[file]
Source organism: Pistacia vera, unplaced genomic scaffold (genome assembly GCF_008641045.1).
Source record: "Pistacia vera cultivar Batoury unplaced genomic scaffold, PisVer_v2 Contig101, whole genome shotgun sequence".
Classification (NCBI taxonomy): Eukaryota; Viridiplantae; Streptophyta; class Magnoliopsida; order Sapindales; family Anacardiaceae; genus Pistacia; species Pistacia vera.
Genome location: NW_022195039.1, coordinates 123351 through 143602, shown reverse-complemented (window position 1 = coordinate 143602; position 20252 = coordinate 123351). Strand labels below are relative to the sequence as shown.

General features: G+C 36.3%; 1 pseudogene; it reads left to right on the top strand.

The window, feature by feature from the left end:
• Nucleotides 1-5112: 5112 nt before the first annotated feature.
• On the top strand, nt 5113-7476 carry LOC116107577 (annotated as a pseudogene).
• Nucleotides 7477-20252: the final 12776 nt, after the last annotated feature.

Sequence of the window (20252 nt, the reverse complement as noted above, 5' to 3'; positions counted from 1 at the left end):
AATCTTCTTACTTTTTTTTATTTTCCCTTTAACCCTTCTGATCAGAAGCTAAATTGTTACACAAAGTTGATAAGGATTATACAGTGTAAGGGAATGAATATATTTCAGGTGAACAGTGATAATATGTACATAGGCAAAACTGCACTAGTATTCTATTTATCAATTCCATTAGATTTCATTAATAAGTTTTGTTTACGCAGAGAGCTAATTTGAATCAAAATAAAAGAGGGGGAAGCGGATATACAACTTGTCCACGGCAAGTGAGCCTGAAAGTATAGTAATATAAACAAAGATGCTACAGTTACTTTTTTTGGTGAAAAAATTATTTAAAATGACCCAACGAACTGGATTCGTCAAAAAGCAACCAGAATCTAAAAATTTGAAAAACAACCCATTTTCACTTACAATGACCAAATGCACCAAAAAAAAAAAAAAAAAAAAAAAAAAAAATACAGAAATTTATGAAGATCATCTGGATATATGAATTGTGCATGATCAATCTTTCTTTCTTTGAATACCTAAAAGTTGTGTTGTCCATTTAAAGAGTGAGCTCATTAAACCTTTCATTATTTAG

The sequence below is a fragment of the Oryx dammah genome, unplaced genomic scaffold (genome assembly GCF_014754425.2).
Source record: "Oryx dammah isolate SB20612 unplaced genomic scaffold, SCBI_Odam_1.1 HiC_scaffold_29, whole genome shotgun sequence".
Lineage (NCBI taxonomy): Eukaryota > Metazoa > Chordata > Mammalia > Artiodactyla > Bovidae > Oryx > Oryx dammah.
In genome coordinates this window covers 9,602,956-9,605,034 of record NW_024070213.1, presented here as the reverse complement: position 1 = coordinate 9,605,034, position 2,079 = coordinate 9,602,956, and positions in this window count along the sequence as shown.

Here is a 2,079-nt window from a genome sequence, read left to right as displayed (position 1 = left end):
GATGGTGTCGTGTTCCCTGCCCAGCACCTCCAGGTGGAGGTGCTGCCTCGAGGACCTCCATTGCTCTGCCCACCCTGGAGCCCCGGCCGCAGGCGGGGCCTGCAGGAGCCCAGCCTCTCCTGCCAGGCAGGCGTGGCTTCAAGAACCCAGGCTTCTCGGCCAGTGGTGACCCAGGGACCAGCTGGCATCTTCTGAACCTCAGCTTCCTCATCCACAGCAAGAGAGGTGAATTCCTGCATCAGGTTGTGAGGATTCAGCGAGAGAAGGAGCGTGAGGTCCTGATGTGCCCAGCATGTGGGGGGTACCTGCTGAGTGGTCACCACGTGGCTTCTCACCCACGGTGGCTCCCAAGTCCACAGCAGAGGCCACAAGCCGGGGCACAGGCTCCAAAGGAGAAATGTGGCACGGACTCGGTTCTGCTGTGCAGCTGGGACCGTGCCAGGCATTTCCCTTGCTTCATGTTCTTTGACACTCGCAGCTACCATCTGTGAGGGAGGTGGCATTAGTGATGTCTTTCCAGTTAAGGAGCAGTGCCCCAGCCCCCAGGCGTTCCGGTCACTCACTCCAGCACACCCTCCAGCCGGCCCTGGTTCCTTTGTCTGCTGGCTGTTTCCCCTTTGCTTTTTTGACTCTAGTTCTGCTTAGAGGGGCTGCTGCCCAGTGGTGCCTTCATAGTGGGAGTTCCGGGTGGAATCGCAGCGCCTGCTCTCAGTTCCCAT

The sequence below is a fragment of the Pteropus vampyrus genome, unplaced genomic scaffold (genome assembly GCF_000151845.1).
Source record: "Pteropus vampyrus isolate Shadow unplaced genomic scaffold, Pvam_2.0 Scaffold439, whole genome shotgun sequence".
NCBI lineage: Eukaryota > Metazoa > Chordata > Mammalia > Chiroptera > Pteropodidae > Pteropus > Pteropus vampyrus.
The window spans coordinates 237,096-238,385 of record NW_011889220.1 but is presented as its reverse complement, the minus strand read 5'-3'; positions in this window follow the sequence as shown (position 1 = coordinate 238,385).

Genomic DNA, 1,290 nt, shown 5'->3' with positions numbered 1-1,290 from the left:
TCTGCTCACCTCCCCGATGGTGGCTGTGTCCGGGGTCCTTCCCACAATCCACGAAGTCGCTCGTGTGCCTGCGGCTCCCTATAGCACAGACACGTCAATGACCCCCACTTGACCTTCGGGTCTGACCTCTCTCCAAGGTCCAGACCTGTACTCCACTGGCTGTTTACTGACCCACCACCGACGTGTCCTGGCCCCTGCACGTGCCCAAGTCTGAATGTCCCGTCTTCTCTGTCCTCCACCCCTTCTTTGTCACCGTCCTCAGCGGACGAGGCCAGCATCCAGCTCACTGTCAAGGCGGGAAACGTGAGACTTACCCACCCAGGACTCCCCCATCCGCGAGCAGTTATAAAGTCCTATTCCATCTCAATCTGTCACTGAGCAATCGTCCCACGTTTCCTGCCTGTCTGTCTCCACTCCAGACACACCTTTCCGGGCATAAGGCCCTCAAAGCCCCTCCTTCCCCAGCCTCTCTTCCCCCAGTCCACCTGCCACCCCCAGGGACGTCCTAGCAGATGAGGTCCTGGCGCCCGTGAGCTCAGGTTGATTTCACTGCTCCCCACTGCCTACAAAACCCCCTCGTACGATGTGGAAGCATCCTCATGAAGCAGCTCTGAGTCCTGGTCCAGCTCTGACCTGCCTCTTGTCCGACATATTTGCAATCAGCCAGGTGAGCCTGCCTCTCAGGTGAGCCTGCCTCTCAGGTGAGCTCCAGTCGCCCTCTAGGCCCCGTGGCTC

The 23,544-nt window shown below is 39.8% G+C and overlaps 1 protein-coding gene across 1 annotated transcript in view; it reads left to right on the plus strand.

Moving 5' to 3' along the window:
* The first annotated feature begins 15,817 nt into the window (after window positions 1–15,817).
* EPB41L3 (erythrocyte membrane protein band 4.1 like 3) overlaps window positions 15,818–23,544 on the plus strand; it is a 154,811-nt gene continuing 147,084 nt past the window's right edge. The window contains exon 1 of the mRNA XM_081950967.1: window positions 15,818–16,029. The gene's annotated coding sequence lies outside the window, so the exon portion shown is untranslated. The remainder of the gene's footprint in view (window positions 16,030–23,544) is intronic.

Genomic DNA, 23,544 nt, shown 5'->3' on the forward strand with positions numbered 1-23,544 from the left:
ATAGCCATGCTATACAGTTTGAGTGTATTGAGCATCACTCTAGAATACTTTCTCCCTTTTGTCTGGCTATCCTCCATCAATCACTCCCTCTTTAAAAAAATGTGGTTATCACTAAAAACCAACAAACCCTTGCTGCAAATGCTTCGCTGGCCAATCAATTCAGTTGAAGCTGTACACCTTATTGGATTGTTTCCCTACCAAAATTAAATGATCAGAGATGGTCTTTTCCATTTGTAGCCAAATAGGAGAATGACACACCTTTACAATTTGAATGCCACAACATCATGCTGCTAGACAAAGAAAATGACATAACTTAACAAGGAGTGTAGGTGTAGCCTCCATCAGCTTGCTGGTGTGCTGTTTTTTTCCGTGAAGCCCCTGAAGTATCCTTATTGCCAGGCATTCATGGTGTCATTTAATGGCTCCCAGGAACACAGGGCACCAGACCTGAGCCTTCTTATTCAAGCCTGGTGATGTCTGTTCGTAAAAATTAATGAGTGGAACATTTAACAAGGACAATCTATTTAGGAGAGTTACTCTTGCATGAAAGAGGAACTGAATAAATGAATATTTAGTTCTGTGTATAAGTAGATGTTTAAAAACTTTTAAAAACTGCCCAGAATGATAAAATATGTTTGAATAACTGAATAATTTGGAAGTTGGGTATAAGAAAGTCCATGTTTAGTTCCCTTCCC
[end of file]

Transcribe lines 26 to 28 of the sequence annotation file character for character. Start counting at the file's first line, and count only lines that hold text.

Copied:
* The first annotated feature begins 15,817 nt into the window (after window positions 1–15,817).
* EPB41L3 (erythrocyte membrane protein band 4.1 like 3) overlaps window positions 15,818–23,544 on the plus strand; it is a 154,811-nt gene continuing 147,084 nt past the window's right edge. The window contains exon 1 of the mRNA XM_081950967.1: window positions 15,818–16,029. The gene's annotated coding sequence lies outside the window, so the exon portion shown is untranslated. The remainder of the gene's footprint in view (window positions 16,030–23,544) is intronic.

Genomic DNA, 23,544 nt, shown 5'->3' on the forward strand with positions numbered 1-23,544 from the left: